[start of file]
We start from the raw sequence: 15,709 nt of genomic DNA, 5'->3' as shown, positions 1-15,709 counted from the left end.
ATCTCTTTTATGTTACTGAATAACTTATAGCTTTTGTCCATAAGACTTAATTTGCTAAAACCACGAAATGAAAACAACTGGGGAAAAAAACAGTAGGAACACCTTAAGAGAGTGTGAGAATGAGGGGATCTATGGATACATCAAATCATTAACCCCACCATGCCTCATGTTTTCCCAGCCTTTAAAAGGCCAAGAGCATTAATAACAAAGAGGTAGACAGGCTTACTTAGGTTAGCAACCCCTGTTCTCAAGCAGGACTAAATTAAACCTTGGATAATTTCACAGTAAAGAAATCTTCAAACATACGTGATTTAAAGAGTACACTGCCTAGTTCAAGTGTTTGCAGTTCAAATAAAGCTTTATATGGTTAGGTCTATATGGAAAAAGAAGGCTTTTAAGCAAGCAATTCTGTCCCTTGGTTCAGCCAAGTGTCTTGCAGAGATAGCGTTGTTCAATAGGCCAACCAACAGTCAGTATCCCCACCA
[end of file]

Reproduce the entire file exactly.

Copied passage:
We start from the raw sequence: 15,709 nt of genomic DNA, 5'->3' as shown, positions 1-15,709 counted from the left end.
ATCTCTTTTATGTTACTGAATAACTTATAGCTTTTGTCCATAAGACTTAATTTGCTAAAACCACGAAATGAAAACAACTGGGGAAAAAAACAGTAGGAACACCTTAAGAGAGTGTGAGAATGAGGGGATCTATGGATACATCAAATCATTAACCCCACCATGCCTCATGTTTTCCCAGCCTTTAAAAGGCCAAGAGCATTAATAACAAAGAGGTAGACAGGCTTACTTAGGTTAGCAACCCCTGTTCTCAAGCAGGACTAAATTAAACCTTGGATAATTTCACAGTAAAGAAATCTTCAAACATACGTGATTTAAAGAGTACACTGCCTAGTTCAAGTGTTTGCAGTTCAAATAAAGCTTTATATGGTTAGGTCTATATGGAAAAAGAAGGCTTTTAAGCAAGCAATTCTGTCCCTTGGTTCAGCCAAGTGTCTTGCAGAGATAGCGTTGTTCAATAGGCCAACCAACAGTCAGTATCCCCACCA